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and Mediation Center
ADMINISTRATIVE PANEL DECISION
ServiceMaster Brands LLC v. Riel Roussopoulos
Case No. D2007 - 0346
1. The Parties
1.1 The Complainants are ServiceMaster Brands LLC, ServiceMaster Consumer Services, LP and The ServiceMaster Company of Memphis, Tennessee, United States of America, represented by Kirkland & Ellis LLP, Chicago, Illinois, United States of America.
1.2 The Respondent is Riel Roussopoulos Vancouver, British Columbia, Canada.
2. The Domain Names and Registrar
The disputed domain names, <servicemaster.info>, <servicemasters.info> and <servicemaster.ws> (the “Domain Names”) are registered with Schlund+Partner AG.
3. Procedural History
3.1 The Complaint was filed with the WIPO Arbitration and Mediation Center (the “Center”) on March 8, 2007. On March 12, 2007, the Center transmitted by email to Schlund+Partner AG a request for registrar verification in connection with the domain names at issue. On March 21, 2007, Schlund+Partner AG transmitted by email to the Center its verification response confirming that the Respondent is listed as the registrant and providing the contact details for the administrative, billing, and technical contacts for the domain names at issue. In response to a notification by the Center that the Complaint was administratively deficient, the Complainants filed an amendment to the Complaint on March 22, 2007. The Center verified that the Complaint together with the amendment to the Complaint satisfied the formal requirements of the Uniform Domain Name Dispute Resolution Policy (the “Policy”), the Rules for Uniform Domain Name Dispute Resolution Policy (the “Rules”), and the WIPO Supplemental Rules for Uniform Domain Name Dispute Resolution Policy (the “Supplemental Rules”).
3.2 In accordance with the Rules, paragraphs 2(a) and 4(a), the Center formally notified the Respondent of the Complaint, and the proceedings commenced April 3, 2007. In accordance with the Rules, paragraph 5(a), the due date for the Response was April 23, 2007. The Response was filed with the Center on April 19, 2007.
3.3 The Center appointed Matthew Harris as sole Panelist in this matter on May 21, 2007. The Panel finds that it was properly constituted. The Panelist has submitted the Statement of Acceptance and Declaration of Impartiality and Independence, as required by the Center to ensure compliance with the Rules, paragraph 7.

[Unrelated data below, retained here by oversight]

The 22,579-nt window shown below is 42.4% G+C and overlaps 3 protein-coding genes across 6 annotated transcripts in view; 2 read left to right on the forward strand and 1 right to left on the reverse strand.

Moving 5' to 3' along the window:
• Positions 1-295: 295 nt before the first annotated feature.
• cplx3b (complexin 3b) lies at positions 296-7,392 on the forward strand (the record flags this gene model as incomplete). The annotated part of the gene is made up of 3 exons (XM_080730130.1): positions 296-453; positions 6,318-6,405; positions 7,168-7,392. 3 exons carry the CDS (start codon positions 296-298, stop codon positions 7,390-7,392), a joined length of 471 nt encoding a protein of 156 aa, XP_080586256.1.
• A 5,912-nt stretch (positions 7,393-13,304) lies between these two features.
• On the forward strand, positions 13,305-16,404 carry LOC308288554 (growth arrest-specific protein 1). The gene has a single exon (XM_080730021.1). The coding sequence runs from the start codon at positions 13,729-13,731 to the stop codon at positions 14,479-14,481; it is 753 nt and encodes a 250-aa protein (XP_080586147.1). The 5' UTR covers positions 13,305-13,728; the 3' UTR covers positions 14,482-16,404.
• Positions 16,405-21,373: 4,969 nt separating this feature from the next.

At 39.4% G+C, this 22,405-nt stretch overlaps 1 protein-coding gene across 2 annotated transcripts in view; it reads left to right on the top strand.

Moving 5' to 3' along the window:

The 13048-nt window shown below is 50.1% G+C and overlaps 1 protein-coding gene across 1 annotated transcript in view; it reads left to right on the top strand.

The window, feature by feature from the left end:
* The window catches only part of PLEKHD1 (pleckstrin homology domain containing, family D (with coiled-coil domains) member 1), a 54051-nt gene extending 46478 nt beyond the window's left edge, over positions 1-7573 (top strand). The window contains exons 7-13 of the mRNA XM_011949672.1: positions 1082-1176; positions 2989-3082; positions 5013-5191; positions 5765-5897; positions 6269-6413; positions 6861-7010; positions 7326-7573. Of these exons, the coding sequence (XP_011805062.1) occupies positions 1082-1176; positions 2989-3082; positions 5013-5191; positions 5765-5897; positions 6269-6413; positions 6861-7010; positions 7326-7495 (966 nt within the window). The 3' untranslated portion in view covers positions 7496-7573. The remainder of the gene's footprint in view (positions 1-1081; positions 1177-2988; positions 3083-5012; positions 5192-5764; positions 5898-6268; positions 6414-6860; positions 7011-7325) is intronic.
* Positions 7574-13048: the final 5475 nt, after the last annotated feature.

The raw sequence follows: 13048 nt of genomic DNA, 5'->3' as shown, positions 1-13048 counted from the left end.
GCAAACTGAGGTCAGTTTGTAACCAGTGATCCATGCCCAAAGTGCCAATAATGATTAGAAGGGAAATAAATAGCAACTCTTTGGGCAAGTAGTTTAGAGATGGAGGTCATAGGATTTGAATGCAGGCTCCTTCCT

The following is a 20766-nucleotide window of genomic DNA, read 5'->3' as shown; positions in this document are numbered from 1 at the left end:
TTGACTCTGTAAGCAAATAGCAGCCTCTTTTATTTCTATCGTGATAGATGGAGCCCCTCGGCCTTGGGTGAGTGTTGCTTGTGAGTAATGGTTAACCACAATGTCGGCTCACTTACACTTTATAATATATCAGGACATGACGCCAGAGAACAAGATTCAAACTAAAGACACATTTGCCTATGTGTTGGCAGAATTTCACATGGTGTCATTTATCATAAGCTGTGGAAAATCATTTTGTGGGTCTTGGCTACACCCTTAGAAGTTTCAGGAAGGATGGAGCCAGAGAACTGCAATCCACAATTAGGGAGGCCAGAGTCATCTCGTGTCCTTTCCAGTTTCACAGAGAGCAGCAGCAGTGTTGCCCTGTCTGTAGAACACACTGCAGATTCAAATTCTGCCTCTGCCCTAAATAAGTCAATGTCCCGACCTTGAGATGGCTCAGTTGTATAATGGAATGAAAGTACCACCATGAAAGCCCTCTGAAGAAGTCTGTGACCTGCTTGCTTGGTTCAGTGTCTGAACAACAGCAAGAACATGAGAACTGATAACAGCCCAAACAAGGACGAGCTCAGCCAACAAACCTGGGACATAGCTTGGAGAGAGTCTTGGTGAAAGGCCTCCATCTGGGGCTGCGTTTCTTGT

3.4 The Panel, having reviewed the Complaint and the Response (and for the reasons explained later on in this decision), issued a Procedural Order on May 25, 2007, seeking further clarification from the Respondent and extending the period for the decision to June 8, 2007. The Respondent responded to the Procedural Order on May 27, 2007. The Panel exercising its powers under paragraph 10(c) of the Rules further extended the time for delivery of this decision to the Center to June 13, 2007.
4. Factual Background
4.1 The Complainants, (thereinafter referred to for convenience as the “Complainant”) along with their subsidiaries, offer services such as gardening and landscaping, home maintenance, extermination and housekeeping in the United States of America and Canada. They are also the proprietors of the US registered service mark “SERVICEMASTER” and the registrants of the domain name <servicemaster.com>.
4.2 The Respondent is an individual. He registered the <servicemaster.info> and <servicemasters.info> domain names on January 18, 2006. The third domain name, <servicemaster.ws>, was registered over a year later on January 26, 2007.
4.3 At the time that these proceedings were commenced each of the Domain Names linked to a domain name “parking service” and the web pages displayed comprised a mixture of advertisements and/or hyperlinks for various goods and services.
4.4 However, by the time of this decision each of the Domain Names appears to have been linked to a page on the Ning social network service. That page primarily consists of links to various history and museum related websites.
5. Parties’ Contentions
5.1 The Complainant’s factual and legal contentions can be summarised as follows.
Identical or Confusingly Similar
5.2 The Complainant claims to hold several United States’ trademark registrations but provides evidence of only one. That is US registration no. 0782584 for the word SERVICEMASTER in International Class 7 for “maintenance services for cleaning interiors of commercial buildings and private homes and furnishings thereof”. The mark has been used in interstate commerce, since 1954.
5.3 The Complainant has also owned and operated a website from the domain name <servicemaster.com> since 1997 for the purpose of promoting, advertising and marketing its products and services in conjunction with the SERVICEMASTER mark.
5.4 Each of the Domain Names is alleged to be confusingly similar to the Complainant’s trademark. In the case of the <servicemasters.info> mark, the fact that the domain name “merely pluraliz[es]” the mark is said in no way to distinguish it from Complainant’s mark.